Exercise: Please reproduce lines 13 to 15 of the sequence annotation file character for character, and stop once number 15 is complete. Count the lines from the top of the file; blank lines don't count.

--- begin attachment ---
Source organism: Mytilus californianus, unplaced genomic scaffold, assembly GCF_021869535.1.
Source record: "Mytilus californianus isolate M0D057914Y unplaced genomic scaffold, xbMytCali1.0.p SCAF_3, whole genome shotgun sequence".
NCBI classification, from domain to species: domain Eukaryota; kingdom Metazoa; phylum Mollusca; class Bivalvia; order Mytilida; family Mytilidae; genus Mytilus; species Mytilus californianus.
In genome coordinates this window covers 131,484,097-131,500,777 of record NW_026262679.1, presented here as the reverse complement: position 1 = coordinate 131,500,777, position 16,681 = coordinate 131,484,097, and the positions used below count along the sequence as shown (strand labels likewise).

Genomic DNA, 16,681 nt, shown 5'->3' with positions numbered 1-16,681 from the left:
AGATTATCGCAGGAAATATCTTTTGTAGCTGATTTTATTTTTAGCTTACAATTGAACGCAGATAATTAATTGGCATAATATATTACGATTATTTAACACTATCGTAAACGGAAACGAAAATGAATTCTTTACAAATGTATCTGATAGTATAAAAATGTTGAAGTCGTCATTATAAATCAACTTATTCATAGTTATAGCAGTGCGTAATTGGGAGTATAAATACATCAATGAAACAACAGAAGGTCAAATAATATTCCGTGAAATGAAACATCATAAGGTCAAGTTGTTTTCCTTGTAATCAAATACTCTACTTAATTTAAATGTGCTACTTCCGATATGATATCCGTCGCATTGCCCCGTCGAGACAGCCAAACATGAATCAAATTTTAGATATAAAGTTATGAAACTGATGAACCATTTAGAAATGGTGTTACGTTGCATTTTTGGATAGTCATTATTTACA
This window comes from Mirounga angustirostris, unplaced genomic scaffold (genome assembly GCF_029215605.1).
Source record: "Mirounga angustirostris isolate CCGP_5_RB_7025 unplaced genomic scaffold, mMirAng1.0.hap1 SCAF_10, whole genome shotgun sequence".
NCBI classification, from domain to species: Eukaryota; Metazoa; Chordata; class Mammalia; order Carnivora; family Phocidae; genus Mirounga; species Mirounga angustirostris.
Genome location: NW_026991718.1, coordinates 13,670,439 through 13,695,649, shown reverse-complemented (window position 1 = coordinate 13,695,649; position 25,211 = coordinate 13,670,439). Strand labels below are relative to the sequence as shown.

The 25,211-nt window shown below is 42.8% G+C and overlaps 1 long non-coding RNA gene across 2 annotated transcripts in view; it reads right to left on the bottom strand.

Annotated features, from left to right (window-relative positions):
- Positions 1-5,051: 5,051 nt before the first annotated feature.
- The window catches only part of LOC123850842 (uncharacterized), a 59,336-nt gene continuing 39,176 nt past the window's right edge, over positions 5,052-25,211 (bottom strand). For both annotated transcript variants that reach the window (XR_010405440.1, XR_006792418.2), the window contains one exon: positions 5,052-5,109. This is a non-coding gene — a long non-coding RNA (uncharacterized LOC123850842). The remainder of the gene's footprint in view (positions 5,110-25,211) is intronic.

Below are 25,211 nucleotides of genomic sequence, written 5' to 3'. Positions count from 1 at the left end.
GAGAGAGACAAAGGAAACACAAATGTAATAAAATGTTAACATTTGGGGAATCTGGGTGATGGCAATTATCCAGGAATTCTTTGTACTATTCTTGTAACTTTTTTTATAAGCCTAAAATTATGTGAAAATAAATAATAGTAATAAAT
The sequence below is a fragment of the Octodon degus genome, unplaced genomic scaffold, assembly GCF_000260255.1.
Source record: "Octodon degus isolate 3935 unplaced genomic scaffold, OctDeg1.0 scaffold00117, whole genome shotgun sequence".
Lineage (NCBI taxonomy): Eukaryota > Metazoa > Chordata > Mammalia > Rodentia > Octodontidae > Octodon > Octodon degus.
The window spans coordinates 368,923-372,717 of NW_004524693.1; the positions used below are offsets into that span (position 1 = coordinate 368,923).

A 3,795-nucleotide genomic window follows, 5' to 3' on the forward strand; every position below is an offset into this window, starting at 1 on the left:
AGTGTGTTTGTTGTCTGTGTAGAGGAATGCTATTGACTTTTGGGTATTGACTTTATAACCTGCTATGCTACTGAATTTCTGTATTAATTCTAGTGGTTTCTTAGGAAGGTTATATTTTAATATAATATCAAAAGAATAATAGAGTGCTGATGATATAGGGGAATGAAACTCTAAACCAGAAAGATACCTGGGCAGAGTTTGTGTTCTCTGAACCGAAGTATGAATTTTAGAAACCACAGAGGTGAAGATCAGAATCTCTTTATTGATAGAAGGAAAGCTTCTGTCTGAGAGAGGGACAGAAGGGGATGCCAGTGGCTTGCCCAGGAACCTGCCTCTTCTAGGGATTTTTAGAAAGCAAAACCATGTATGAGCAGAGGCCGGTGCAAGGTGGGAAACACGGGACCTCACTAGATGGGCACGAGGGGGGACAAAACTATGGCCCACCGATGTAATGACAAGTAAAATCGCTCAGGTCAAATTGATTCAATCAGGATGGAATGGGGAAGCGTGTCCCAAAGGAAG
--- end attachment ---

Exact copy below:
- Positions 1-5,051: 5,051 nt before the first annotated feature.
- The window catches only part of LOC123850842 (uncharacterized), a 59,336-nt gene continuing 39,176 nt past the window's right edge, over positions 5,052-25,211 (bottom strand). For both annotated transcript variants that reach the window (XR_010405440.1, XR_006792418.2), the window contains one exon: positions 5,052-5,109. This is a non-coding gene — a long non-coding RNA (uncharacterized LOC123850842). The remainder of the gene's footprint in view (positions 5,110-25,211) is intronic.

Below are 25,211 nucleotides of genomic sequence, written 5' to 3'. Positions count from 1 at the left end.